• Your advance is NOT a salary. I mentioned this earlier in the post, but the advance is meant to cover the costs of writing the book. For cookbook authors, these are the costs of ingredients, kitchen equipment, photography props, professional recipe testers, food stylists, and even photographers. And once the book is out, the advance will also likely go to marketing events like a book tour or making promotional materials for the book. Not to mention that, if you are represented by a literary agent, 15% of your advance will go directly to your literary agency (more on that later) and another 30% or so will go directly to the taxman. In short, the advance is not meant to cover the cost of living for the author. Of course, there are exceptions and some authors are able to get high enough advances to cover the resources for the book AND their costs of living. But the reality is that MANY people write a cookbook while maintaining a day job and/or relying on a partner for finances.
    • Your advance is hedged against your royalties. In addition to the advance, authors get “paid” by their publisher by way of royalties. That is, after the book is published, authors will get a percentage of every book sold (this percentage is called the “royalty rate”). Although an author’s contract will come with a royalty rate scheme, in reality, calculating the royalty rate is a mess—the rate often changes increases as the number of books sold increases, but decreases if the book is bought on sale or via a special bulk order (which can sometimes be returned, negating any payment completely). But here’s the rub: an author will only begin earning royalties once his or her advance is paid back to the publisher by way of books sold. That means that if an author receives $100,000 as an advance, the author will not receive ANY royalty payments until the publisher has sold at least $100,000 worth of copies of the book. The exact number of copies will be determined by the price that the publisher sells the book at and the percentage the author earns from each sale, but most cookbooks retail at prices between $25 to $40. At those prices, an author would need to sell between 20,000 to 30,000 copies of his or her book to earn out an advance. And the reality is that VERY few cookbooks ever sell at those numbers (unless you’re Joanna Gaines, Ina Garten, or Chrissy Tiegen, lol). So the higher your advance is, the more likely it is that you will not get paid any royalties whatsoever for your book. According to this old (but still very helpful!) post from Dianne Jacob, a prominent expert on food writing, 80% of authors never get paid any royalties. I don’t know if that’s still the case today in 2019 (the publishing industry is notoriously secretive about such things), but I honestly wouldn’t be surprised. As a result, in order to get paid fairly for your work and time, it’s important to advocate for a high advance. But of course, there’s a catch—if your goal is to write a second (or third or fourth!) cookbook, publishers will look at your first cookbook to see how many copies of your book sold. In their eyes, a successful book is one in which the author earned back his or her advance. And the higher the advance, the harder it is to earn it out! As a result, some authors settle for a low advance for their first book to prove that their book is a “success”, and then use that to negotiate a higher advance for their second book.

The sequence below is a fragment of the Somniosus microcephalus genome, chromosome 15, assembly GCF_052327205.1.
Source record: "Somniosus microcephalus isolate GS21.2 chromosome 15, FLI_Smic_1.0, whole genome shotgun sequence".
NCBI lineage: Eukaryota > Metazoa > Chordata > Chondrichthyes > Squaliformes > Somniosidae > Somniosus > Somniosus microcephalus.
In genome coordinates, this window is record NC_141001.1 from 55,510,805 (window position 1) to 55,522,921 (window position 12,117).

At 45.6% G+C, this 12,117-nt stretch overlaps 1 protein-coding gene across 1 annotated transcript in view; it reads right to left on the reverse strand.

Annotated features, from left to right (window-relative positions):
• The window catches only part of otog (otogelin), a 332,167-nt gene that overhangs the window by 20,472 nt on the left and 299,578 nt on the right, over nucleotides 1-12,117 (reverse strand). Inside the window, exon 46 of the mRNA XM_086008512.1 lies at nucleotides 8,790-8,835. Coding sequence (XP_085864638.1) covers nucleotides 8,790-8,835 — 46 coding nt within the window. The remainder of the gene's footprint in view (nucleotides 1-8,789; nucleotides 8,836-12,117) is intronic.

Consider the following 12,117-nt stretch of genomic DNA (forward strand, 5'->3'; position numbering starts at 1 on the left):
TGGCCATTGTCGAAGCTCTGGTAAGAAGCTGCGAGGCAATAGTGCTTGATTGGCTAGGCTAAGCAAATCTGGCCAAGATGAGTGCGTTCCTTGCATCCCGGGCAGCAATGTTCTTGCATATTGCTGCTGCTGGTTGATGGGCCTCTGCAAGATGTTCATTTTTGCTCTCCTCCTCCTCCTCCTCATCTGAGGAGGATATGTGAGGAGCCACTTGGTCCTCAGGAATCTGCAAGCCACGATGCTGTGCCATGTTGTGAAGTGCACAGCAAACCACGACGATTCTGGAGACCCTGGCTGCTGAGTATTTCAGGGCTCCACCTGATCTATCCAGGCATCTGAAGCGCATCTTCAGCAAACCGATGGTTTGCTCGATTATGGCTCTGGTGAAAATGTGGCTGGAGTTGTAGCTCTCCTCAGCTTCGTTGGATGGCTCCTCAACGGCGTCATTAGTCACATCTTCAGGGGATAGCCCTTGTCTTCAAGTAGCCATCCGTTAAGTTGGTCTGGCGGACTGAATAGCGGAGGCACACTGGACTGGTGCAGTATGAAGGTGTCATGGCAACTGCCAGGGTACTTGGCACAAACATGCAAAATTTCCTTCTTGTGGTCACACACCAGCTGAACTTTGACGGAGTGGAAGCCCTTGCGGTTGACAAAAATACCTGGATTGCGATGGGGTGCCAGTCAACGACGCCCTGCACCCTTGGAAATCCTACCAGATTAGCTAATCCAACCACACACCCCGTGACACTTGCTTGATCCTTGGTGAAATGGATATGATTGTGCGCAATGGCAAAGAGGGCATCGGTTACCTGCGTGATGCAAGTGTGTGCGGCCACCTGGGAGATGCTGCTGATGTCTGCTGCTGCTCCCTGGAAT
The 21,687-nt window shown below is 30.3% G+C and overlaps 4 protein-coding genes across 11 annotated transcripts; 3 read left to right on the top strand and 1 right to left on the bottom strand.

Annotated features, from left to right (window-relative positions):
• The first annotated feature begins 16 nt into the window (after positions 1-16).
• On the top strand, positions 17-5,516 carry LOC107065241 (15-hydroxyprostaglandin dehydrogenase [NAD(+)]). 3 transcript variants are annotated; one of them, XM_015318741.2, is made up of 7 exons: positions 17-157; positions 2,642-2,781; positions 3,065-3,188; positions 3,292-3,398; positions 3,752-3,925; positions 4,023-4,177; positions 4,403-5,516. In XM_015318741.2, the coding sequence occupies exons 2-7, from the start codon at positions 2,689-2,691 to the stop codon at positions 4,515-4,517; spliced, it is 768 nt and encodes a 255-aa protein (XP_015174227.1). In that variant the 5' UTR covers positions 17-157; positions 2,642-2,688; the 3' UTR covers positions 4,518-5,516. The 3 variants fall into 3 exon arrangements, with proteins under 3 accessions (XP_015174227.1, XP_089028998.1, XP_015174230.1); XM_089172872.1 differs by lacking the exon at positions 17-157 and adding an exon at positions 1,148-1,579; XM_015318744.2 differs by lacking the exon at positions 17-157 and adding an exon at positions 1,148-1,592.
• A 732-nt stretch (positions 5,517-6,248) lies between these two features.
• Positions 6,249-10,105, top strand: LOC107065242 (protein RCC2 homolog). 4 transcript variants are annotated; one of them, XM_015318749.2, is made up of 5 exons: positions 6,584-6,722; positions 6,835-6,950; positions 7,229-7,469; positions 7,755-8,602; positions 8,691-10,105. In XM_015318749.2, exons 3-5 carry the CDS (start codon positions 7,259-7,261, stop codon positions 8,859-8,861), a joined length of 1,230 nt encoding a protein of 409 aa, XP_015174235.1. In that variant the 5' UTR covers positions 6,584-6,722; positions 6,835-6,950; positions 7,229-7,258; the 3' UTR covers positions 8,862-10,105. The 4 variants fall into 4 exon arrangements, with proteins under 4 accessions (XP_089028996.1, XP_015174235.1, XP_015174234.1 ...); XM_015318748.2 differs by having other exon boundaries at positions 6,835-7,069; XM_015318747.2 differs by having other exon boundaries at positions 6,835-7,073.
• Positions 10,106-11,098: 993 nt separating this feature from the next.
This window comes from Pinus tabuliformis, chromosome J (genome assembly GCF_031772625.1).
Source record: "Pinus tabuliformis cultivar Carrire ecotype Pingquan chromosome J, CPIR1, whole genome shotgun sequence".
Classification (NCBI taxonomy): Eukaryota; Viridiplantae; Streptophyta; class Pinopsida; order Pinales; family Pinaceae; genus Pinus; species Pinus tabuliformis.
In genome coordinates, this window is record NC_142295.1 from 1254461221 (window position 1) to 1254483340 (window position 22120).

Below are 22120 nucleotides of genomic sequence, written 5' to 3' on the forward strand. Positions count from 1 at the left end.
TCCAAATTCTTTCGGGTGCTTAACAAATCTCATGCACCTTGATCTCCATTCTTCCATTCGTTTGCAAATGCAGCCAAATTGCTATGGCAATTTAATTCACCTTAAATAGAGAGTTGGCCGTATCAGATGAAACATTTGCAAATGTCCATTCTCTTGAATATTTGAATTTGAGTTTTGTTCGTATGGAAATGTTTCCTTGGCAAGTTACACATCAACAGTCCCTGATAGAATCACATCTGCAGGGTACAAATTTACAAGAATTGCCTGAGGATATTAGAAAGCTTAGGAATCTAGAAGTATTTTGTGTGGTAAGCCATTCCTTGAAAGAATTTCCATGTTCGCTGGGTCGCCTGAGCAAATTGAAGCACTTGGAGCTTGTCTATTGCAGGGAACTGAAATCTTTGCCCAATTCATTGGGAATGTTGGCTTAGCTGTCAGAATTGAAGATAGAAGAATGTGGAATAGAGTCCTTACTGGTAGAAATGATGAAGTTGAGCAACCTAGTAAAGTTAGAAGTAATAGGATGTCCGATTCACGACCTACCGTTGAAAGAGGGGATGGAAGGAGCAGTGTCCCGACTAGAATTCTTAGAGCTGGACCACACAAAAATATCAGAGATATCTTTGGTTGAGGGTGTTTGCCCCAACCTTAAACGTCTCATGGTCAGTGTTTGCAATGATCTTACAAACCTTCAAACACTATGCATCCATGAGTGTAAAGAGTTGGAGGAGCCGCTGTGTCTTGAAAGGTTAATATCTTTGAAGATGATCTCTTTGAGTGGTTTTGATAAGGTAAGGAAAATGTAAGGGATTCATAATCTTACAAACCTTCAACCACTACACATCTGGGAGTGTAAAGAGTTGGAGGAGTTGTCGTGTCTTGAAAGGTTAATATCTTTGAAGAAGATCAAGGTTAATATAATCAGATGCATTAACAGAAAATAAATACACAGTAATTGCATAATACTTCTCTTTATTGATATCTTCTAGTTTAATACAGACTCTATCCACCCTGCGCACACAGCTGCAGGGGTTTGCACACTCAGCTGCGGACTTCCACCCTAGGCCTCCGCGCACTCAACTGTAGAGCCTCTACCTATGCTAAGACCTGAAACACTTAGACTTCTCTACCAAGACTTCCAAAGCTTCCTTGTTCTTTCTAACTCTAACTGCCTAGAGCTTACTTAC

• You don’t get paid your advance all at once. Most advances are paid out in multiple payments, often times in three (or four) installments. The first payment is made upon accepting an offer from a publisher to publish the book, the second payment is made upon the publisher accepting the finalized copy of the manuscript, and the third is made once the book is published. Now, bear in mind that most books take THREE years—from the time of having the initial idea for the book, to when the book finally gets published and is officially out in stores—to come together. So you’re basically going to be taking the first two thirds of the advance and stretching it out over the span of two years to pay for everything needed for the book (not to mention the percentages that go to your agent and taxes, to boot). Take it from my own personal experience: I started working on the proposal for Weeknight Baking in the spring of 2017, received the first payment of my advance in October 2017, my second payment in May 2019, and have yet to receive the third and final payment. That’ll come in October of this year. Quite frankly, none of my bills are paid by my book advance; instead, they’re paid by the ads and sponsored post opportunities with brands on my blog and Instagram account.